Gov. Jerry Brown directly said so last week when he signed SB 32, the re-written law to battle climate change.
Brown said that residents and businesses were going to feel the “coercive power of government.”
The new law doubles the already ambitious goal of reducing carbon emissions below 1990 levels to 40 percent by 2030. Previously, it was a 20 percent reduction by 2020. The state has made progress, but a study by Lawrence Berkeley National Laboratory found that current policies will get only about halfway to the new goal.
Thus you can expect both innovative and draconian approaches. That will be particularly true in trucking and cars where electric cars, despite hefty rebates, make up a tiny portion of the overall fleet.
What’s even worse is that the Legislature continued to empower the state’s Air Resources Board, which is an appointed body, to take the measures it deems necessary without any regard to the economy or impact on the residents.
Those of us who have watched the unrelenting regulation from the Bay Area air board shudder. A number of years ago, that body declared war on wood-burning fireplaces and now has banned them entirely unless they are new models certified for minimal pollution by the EPA and the sole source of heat.
Proponents argue that their theory that man’s activities are causing the climate to change (as opposed to the natural cycles such as two Ice Ages) require these steps. Democratic Sen. Fran Pavley said the reductions under the original climate change bill show that California can have a vibrant economy and meet the goals. That may be true in her area and for her family, but it certainly not is the case statewide.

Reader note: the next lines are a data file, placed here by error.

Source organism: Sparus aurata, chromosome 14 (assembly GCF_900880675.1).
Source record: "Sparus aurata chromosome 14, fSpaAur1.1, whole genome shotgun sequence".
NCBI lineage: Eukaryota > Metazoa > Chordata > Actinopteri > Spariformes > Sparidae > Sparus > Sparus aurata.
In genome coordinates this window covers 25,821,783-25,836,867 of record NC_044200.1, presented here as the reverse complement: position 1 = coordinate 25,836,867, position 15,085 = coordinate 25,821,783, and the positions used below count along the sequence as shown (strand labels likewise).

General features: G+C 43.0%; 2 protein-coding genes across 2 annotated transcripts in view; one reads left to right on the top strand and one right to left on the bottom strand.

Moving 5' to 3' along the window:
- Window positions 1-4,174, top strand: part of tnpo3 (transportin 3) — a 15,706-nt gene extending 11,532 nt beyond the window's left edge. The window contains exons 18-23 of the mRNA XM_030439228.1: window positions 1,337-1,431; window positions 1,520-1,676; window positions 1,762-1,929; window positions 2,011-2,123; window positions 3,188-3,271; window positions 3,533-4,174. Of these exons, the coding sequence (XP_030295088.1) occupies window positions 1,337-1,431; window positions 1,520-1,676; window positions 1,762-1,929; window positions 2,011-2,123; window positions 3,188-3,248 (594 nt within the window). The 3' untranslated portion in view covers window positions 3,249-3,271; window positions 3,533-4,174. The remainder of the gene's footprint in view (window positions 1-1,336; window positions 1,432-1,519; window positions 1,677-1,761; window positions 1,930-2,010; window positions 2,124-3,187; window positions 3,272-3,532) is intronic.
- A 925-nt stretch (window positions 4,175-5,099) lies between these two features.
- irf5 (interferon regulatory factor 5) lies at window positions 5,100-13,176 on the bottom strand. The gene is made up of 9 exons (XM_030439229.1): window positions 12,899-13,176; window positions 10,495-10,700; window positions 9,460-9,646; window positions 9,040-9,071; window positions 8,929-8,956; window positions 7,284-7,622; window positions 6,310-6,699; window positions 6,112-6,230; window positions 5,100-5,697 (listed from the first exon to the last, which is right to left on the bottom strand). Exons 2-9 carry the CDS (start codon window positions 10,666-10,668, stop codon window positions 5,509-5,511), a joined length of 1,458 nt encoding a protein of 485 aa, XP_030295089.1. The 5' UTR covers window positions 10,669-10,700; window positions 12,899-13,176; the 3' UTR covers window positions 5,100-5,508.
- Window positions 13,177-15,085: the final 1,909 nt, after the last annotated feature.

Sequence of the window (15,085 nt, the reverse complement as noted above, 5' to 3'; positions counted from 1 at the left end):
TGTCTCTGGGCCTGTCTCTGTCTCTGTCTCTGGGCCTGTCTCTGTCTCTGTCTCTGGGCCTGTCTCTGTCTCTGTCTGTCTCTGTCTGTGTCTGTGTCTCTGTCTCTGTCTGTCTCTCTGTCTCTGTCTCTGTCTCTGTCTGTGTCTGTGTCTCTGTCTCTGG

This time around, experts and academics in the field, warn that it will take dramatically tougher regulations across all sectors of the economy to move the needle and there’s no guarantee.
There’s also no guarantee that the regulations will have the hoped-for effect on carbon emissions and the climate. What is pretty much guaranteed is regulations will be issued without any regard to the impacts on people or the economy.
In addition, this is a state of haves and have-nots. Folks living in the Bay Area working in the technology industry are doing well—you cannot say the same for many people living up and down the great Central Valley as well as poorer residents living in coastal cities.
Brown long has pushed California to the forefront of all things environmental and hopes to leverage this legislation to convince other states to join in his vision.
Generally, I do not go the movies other than on rare occasions. However, I made an exception to see Sully, which describes our hometown “Hero of the Hudson” Chesley “Sully” Sullenberger and the travails he went through after he successfully landed the Airbus 320 in the Hudson River and saved the lives of 155 people.
Clint Eastwood directed the film and Tom Hanks plays Sully. We were seated toward the front of the theater and I originally had planned to move farther back once the film started. I found it so gripping that we never moved.
It a movie worth seeing and a great story that is devoid of tawdry language or sex.
Incidentally, as it relates to the earlier comment, check out the government regulators and investigators.